The time interval between this injection and the surgical incision was never less than 20 min. This provided enough time for the drug to accumulate to the nerve roots, leading to effective pre-emptive analgesia.
Dose adjustment of isoflurane concentration and intraoperative rescue analgesia (fentanyl 0.5 mg/kg intravenously) were performed on the basis of clinical signs and hemodynamic measurements. Signs of inadequate analgesia were defined as an increase in heart rate (HR) and BP greater than 20% from baseline. This was treated by 0.5 mg/kg of fentanyl intravenously as a top-up dose and increasing isoflurane concentration in case of inadequate response to intravenous fentanyl.
If there was a decrease in BP greater than 20% from baseline, the patient received a 500 ml saline infusion and if there was no response, 5 mg ephedrine was administered. If HR decreased to 45 beats/min, atropine 0.01 mg/kg was administered.
At the end of the surgery, residual muscle paralysis was antagonized by a mixture of 0.01 mg/kg atropine and 0.05 mg/kg neostigmine. In the postoperative period, after full recovery (modified Aldrete score of 9-10), the postoperative pain was assessed using verbal rating scale (VRS) starting from 0 h (patient's full recovery in the postanesthesia care unit) and then every 2 h for the next 24 h.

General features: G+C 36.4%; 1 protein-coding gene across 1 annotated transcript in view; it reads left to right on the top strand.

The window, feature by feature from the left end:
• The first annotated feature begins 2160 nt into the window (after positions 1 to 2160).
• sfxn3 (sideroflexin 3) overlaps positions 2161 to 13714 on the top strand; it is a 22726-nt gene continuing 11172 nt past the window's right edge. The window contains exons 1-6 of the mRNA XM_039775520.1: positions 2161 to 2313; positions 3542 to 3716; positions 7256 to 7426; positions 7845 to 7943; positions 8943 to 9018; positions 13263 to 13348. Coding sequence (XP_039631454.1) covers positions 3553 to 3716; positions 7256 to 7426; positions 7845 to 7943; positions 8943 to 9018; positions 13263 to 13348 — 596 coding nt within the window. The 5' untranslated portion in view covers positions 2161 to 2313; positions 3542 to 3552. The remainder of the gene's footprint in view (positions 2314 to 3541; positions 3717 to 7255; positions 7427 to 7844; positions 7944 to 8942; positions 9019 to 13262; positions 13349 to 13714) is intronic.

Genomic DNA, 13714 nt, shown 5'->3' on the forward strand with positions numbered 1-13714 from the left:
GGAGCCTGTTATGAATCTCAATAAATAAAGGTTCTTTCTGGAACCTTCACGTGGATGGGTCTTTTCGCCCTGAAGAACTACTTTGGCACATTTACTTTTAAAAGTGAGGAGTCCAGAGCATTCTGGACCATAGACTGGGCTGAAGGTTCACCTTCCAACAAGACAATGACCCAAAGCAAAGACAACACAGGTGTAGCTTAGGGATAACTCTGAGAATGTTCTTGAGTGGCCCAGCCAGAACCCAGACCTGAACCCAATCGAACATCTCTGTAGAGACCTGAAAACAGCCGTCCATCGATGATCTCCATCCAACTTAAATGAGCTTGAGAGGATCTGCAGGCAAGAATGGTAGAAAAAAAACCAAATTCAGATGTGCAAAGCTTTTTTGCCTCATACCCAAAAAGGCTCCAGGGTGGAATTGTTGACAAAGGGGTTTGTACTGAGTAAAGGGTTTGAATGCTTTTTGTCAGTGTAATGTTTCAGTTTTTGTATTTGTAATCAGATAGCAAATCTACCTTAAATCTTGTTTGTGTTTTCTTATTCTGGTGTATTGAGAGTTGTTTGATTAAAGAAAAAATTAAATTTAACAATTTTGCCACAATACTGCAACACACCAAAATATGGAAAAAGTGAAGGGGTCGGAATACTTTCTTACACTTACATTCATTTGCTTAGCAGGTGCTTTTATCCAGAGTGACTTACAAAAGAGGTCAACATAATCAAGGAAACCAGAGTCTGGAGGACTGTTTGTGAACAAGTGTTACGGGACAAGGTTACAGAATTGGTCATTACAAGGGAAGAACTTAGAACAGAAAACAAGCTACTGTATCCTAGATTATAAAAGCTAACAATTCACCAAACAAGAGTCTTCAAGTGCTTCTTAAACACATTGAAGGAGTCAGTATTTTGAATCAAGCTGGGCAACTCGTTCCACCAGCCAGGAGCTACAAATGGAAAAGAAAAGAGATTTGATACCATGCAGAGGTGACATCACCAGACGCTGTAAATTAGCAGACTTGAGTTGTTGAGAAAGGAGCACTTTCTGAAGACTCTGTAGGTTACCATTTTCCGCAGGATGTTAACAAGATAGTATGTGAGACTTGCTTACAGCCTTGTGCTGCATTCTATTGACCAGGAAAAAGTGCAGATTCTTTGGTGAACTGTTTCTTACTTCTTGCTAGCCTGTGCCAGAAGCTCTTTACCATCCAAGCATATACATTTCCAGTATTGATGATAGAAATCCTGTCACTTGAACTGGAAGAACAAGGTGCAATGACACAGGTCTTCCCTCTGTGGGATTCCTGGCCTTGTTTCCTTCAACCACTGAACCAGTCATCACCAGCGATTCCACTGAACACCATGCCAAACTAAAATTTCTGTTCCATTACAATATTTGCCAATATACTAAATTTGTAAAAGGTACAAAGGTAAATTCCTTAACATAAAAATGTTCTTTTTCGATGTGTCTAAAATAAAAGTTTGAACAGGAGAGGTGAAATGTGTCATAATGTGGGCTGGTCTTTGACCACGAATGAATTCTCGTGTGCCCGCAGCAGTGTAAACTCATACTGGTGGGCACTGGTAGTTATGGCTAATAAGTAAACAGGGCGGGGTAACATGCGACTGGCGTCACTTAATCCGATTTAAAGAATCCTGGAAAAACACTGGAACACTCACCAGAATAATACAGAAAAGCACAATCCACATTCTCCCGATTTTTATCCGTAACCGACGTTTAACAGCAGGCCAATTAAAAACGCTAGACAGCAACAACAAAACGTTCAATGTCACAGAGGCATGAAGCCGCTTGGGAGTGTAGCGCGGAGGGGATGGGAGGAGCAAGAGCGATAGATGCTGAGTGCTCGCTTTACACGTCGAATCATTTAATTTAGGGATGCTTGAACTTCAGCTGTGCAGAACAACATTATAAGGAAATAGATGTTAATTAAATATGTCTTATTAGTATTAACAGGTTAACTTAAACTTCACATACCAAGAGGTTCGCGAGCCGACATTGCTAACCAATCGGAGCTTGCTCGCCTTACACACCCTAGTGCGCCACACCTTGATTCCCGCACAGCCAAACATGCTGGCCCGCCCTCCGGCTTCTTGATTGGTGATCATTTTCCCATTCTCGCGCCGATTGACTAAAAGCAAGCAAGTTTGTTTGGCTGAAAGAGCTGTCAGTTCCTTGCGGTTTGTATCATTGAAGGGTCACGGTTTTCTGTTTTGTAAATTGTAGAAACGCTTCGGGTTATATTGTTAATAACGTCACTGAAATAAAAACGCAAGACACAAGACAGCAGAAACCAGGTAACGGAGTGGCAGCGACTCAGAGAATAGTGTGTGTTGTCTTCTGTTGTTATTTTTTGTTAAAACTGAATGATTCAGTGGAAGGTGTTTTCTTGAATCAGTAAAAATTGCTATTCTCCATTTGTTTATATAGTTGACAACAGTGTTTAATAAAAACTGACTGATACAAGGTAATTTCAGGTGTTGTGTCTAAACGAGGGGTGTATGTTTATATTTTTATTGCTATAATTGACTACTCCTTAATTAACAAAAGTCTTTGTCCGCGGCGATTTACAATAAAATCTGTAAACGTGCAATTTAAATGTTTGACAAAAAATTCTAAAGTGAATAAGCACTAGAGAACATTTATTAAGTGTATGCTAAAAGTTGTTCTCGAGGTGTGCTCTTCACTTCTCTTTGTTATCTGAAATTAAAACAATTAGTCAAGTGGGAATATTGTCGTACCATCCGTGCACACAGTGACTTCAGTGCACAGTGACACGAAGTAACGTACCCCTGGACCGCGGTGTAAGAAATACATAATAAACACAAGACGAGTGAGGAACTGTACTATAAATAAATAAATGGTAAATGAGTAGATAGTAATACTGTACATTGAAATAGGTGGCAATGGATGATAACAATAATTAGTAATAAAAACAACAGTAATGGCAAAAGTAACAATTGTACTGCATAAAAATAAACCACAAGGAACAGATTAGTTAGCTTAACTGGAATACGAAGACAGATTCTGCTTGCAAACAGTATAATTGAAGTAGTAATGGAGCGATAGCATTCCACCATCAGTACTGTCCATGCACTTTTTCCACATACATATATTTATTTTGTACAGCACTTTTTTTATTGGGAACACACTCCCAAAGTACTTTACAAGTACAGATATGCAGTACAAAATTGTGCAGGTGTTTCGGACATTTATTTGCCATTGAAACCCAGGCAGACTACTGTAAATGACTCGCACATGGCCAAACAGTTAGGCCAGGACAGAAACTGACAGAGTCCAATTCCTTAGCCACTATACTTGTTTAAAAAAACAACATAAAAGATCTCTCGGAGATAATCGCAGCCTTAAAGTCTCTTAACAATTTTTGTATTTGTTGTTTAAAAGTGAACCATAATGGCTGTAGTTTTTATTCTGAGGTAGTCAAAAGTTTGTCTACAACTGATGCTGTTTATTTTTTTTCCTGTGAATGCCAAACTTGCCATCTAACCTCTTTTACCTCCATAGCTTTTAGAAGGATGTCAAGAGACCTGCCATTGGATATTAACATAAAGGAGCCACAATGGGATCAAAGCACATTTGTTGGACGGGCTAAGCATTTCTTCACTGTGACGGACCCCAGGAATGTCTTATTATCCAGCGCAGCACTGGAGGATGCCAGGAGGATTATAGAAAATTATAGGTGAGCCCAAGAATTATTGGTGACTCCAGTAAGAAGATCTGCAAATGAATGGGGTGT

Serum cortisol level was tested preoperatively (1 h before induction of general anesthesia), intraoperatively (30 min postsurgical stimulus), and then 24 h postoperatively.
The total dose of intraoperative rescue analgesic consumption (intravenous fentanyl) was recorded. Vital data were recorded in the form of systolic blood pressure (SBP), diastolic blood pressure (DBP), and HR every 2 h in the first 24 h.
Analgesic efficacy using the VRS was assessed after surgery when the patient had completely recovered and regained consciousness from general anesthesia (0 h), and subsequently every 2 h, rescue analgesia was administered (pethidine 50 mg intramuscularly, every 6 h) whenever the patients' pain score was higher than 4 for the three groups of patients; the total dose of rescue analgesia was recorded for all patients in the first 24 h and the time of the first rescue analgesia was also recorded.
The time of the patient's ambulation (time interval between the end of surgery until first ambulation) was recorded.
Adverse effects such as itching, urinary retention, postoperative nausea, and vomiting were recorded and treated. Nausea was treated by 10 mg metoclopramide intravenously, vomiting was treated by 4 mg ondansatron intravenously, and itching was treated by pheniramine maleate (45.5 mg/2 ml) intravenously. We used urinary catheterization for urinary retention.
The expected success rates in the study group A, study group B, and control group C were 85, 65, and 45%, respectively; the ratio in the two study groups being 1 : 1, for a risk of 5% and a study power of 90, the sample size for each group was 26. An additional four patients were included in each group to compensate for any dropouts.
Data were analyzed using statistical package for social science, version 18.0 (SPSS Inc., Chicago, Illinois, USA). Quantitative data were expressed as mean ± SD. Qualitative data were expressed as frequency and percentage.
The following tests were performed:
- Independent-samples t-test of significance was used to compare two means.
- c2 -test of significance was used to compare the proportions between two qualitative parameters.
- Probability (P-value)
- A P-value of less than 0.05 was considered significant.
- A P-value of 0.01 was considered highly significant.
| Results|| |